Though overhaul of adoption laws across the United States has been nearly universal, there is still no uniformity among the states in approach to voluntary relinquishment of parental rights: the very issue at the heart of the controversial cases that sparked reform. This Note attempts to track the development of domestic adoption laws as they affect birthparent consent in infant adoptions, the competing policies driving these developments, and the way states have attempted to reconcile that friction. Part I of this Note provides an underpinning of adoption terminology by outlining the actors involved, the basic elements required for infant adoption in the United States, and how birthparent consent fits in the mix. Part II gives a brief historical background of adoption statutes in the United States, including more recent attempts at uniformity in adoption laws across the fifty states. In Part III, this Note addresses competing policy interests and the friction that arises among the dueling rights of the various actors in the adoption process. Part III also attempts to grasp a firm definition of the ever-elusive “best interests of the child” standard, taking the position that the child’s interest in stability and permanency must be the ultimate goal of the law in the adoption context. Part IV categorizes current statutes across the fifty states into three distinct groups, drawing heavily on data compiled in APPENDIX A concerning certain identified criteria in each state’s adoption laws. Finally, Part V proposes a model statute that falls squarely into the most conservative of these categories, balancing the interests and rights of the various actors with the best interests of the child being held paramount. The proposal argues, first, for only a very brief delay of birthparent consent after the child’s birth and, second, for no subsequent revocation period. Though the primary purpose of this limitation is stability for the child, this Note will show that this design best serves each of the other actors as well.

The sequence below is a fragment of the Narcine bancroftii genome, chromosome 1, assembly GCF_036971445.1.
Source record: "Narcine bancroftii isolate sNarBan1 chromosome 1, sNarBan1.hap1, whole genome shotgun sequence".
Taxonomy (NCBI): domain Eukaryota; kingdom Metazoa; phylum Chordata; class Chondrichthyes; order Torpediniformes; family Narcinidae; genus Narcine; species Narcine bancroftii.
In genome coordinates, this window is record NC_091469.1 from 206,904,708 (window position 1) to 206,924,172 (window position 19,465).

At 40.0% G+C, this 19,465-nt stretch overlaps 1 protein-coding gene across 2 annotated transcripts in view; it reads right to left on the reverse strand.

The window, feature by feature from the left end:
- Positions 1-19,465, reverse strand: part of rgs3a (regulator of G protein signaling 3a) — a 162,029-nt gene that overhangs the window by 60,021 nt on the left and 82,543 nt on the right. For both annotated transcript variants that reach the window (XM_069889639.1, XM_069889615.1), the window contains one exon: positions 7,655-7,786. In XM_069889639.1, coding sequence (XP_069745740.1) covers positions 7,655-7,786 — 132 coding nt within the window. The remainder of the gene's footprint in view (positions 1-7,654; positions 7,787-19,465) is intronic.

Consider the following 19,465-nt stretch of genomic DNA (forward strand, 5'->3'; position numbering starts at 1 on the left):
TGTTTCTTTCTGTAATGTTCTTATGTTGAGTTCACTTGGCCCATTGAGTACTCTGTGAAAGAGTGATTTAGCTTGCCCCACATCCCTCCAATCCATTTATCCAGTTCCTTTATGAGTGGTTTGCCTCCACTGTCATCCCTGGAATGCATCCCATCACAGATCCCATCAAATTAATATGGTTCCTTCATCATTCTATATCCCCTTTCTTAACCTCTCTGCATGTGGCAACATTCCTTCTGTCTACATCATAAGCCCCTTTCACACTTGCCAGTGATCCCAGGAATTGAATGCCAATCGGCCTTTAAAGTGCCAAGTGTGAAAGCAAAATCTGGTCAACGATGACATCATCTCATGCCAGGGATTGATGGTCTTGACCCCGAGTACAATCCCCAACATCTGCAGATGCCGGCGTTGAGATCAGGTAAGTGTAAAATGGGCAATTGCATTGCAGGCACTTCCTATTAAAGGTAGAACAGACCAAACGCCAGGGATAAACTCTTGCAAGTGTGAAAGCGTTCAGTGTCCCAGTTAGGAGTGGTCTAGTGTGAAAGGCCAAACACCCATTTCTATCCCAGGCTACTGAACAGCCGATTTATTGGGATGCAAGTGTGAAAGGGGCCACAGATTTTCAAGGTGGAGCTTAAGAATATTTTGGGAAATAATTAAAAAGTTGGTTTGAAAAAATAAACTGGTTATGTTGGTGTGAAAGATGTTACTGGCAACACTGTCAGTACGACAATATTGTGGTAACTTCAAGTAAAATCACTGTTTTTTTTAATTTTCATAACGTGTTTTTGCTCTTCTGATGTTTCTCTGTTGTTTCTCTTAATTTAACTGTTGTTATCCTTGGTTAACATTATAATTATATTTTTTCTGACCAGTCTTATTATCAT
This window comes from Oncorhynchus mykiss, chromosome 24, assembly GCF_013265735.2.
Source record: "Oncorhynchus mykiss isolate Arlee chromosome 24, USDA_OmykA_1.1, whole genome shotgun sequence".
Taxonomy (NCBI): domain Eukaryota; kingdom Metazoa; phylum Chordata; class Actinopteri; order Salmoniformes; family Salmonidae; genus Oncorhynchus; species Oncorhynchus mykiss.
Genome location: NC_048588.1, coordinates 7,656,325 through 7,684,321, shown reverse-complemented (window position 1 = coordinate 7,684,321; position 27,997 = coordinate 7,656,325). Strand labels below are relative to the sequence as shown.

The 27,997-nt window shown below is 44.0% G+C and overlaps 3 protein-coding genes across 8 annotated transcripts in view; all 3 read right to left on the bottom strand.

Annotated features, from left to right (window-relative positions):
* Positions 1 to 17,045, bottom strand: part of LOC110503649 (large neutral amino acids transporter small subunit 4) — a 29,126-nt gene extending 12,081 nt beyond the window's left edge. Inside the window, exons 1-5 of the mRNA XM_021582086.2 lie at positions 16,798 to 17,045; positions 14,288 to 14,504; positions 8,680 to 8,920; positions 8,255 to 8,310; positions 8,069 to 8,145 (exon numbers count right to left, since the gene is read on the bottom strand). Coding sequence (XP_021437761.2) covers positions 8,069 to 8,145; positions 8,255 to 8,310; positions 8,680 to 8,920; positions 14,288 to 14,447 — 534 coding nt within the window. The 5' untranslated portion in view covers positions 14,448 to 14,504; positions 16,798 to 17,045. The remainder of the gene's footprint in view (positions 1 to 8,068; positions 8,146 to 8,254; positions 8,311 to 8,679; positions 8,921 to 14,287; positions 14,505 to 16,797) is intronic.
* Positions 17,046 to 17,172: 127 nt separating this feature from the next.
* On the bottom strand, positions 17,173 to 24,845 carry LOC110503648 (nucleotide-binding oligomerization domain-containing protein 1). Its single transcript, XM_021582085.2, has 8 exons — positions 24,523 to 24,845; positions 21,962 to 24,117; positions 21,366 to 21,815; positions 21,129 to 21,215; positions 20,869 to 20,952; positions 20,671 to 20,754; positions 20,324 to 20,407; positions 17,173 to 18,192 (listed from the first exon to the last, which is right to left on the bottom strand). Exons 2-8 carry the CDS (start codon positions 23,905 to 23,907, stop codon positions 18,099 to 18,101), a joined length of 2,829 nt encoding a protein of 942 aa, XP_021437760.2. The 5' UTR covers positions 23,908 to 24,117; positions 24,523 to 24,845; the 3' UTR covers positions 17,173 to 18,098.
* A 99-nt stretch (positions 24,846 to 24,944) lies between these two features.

Thibodeaux, David L.
"Whose Rights Should Prevail? Toward a Child-Centric Approach to Revocation of Birthparent Consent in Domestic Infant Abortion,"
Belmont Law Review: Vol. 1
, Article 11.
Available at: https://repository.belmont.edu/lawreview/vol1/iss1/11